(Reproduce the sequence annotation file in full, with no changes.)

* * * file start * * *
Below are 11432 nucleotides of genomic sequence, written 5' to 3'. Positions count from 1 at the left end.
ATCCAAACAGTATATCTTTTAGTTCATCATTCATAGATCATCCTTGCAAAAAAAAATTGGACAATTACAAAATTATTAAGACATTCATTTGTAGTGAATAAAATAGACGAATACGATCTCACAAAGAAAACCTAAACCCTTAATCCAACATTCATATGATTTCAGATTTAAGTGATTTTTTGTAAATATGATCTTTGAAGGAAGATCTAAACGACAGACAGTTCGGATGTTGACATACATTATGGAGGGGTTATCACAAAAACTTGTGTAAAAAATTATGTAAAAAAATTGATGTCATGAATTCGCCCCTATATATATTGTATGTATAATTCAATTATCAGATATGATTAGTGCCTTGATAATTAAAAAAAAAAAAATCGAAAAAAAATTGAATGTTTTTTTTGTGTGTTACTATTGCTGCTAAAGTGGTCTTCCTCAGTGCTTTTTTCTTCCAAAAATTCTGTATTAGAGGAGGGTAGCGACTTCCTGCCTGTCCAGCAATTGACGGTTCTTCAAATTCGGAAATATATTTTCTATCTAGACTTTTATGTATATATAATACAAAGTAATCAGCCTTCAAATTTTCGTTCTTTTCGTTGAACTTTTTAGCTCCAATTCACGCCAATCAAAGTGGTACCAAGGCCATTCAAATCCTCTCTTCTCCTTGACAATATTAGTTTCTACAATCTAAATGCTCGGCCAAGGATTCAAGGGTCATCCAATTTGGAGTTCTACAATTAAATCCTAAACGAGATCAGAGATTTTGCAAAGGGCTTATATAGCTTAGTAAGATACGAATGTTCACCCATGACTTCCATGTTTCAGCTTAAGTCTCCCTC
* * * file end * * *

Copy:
Below are 11432 nucleotides of genomic sequence, written 5' to 3'. Positions count from 1 at the left end.
ATCCAAACAGTATATCTTTTAGTTCATCATTCATAGATCATCCTTGCAAAAAAAAATTGGACAATTACAAAATTATTAAGACATTCATTTGTAGTGAATAAAATAGACGAATACGATCTCACAAAGAAAACCTAAACCCTTAATCCAACATTCATATGATTTCAGATTTAAGTGATTTTTTGTAAATATGATCTTTGAAGGAAGATCTAAACGACAGACAGTTCGGATGTTGACATACATTATGGAGGGGTTATCACAAAAACTTGTGTAAAAAATTATGTAAAAAAATTGATGTCATGAATTCGCCCCTATATATATTGTATGTATAATTCAATTATCAGATATGATTAGTGCCTTGATAATTAAAAAAAAAAAAATCGAAAAAAAATTGAATGTTTTTTTTGTGTGTTACTATTGCTGCTAAAGTGGTCTTCCTCAGTGCTTTTTTCTTCCAAAAATTCTGTATTAGAGGAGGGTAGCGACTTCCTGCCTGTCCAGCAATTGACGGTTCTTCAAATTCGGAAATATATTTTCTATCTAGACTTTTATGTATATATAATACAAAGTAATCAGCCTTCAAATTTTCGTTCTTTTCGTTGAACTTTTTAGCTCCAATTCACGCCAATCAAAGTGGTACCAAGGCCATTCAAATCCTCTCTTCTCCTTGACAATATTAGTTTCTACAATCTAAATGCTCGGCCAAGGATTCAAGGGTCATCCAATTTGGAGTTCTACAATTAAATCCTAAACGAGATCAGAGATTTTGCAAAGGGCTTATATAGCTTAGTAAGATACGAATGTTCACCCATGACTTCCATGTTTCAGCTTAAGTCTCCCTC